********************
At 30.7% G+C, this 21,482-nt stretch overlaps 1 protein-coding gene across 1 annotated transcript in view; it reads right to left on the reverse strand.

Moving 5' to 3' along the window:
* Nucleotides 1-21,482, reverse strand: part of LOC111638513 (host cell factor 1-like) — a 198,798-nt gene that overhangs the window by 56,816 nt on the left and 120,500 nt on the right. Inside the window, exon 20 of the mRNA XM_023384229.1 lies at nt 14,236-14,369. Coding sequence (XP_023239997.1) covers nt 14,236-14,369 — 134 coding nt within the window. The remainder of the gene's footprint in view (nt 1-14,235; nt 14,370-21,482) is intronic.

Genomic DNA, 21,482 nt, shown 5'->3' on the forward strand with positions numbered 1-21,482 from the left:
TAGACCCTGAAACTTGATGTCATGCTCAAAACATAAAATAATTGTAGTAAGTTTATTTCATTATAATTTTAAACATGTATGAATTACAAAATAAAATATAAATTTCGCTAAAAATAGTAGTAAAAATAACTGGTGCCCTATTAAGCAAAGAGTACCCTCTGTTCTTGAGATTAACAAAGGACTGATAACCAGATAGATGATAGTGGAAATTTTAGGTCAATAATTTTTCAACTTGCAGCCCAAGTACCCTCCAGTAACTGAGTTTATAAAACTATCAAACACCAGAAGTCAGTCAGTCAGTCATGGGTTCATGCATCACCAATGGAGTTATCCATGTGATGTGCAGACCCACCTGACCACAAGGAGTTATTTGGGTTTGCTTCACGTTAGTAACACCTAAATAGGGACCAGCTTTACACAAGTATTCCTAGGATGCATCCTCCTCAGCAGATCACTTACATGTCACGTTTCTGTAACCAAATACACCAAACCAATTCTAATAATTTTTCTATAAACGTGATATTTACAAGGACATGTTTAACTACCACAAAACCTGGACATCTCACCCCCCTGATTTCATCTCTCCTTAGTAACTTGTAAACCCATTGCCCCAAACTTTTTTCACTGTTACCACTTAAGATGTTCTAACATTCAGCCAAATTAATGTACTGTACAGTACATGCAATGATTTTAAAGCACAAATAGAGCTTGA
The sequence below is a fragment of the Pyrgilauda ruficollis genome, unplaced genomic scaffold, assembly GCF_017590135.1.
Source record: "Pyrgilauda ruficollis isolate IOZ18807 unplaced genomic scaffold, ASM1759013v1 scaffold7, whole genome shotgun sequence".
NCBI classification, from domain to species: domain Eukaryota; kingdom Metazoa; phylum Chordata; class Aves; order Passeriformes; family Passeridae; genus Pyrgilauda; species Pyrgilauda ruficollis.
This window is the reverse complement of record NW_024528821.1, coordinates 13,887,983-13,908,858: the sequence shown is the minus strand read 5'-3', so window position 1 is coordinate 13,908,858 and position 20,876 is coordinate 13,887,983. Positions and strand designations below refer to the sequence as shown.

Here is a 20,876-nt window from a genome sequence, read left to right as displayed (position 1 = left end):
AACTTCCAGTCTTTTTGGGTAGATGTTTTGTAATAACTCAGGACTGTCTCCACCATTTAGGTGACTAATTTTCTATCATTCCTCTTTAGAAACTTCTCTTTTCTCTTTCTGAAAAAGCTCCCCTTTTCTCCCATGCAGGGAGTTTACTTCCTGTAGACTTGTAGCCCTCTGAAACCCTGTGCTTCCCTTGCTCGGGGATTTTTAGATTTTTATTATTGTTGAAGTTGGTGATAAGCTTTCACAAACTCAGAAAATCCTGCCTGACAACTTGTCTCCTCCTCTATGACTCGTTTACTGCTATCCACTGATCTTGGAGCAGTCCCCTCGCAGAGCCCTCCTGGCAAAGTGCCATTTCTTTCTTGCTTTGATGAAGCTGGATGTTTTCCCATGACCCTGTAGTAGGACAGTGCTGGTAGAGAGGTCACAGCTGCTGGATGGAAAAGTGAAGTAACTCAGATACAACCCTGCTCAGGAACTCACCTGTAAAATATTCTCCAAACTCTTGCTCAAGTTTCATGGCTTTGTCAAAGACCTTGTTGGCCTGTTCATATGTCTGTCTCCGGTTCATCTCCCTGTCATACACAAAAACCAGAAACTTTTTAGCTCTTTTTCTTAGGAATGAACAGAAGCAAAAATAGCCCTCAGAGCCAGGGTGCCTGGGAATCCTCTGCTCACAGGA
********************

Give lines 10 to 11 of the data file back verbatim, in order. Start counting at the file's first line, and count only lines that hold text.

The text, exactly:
Here is a 20,876-nt window from a genome sequence, read left to right as displayed (position 1 = left end):
AACTTCCAGTCTTTTTGGGTAGATGTTTTGTAATAACTCAGGACTGTCTCCACCATTTAGGTGACTAATTTTCTATCATTCCTCTTTAGAAACTTCTCTTTTCTCTTTCTGAAAAAGCTCCCCTTTTCTCCCATGCAGGGAGTTTACTTCCTGTAGACTTGTAGCCCTCTGAAACCCTGTGCTTCCCTTGCTCGGGGATTTTTAGATTTTTATTATTGTTGAAGTTGGTGATAAGCTTTCACAAACTCAGAAAATCCTGCCTGACAACTTGTCTCCTCCTCTATGACTCGTTTACTGCTATCCACTGATCTTGGAGCAGTCCCCTCGCAGAGCCCTCCTGGCAAAGTGCCATTTCTTTCTTGCTTTGATGAAGCTGGATGTTTTCCCATGACCCTGTAGTAGGACAGTGCTGGTAGAGAGGTCACAGCTGCTGGATGGAAAAGTGAAGTAACTCAGATACAACCCTGCTCAGGAACTCACCTGTAAAATATTCTCCAAACTCTTGCTCAAGTTTCATGGCTTTGTCAAAGACCTTGTTGGCCTGTTCATATGTCTGTCTCCGGTTCATCTCCCTGTCATACACAAAAACCAGAAACTTTTTAGCTCTTTTTCTTAGGAATGAACAGAAGCAAAAATAGCCCTCAGAGCCAGGGTGCCTGGGAATCCTCTGCTCACAGGA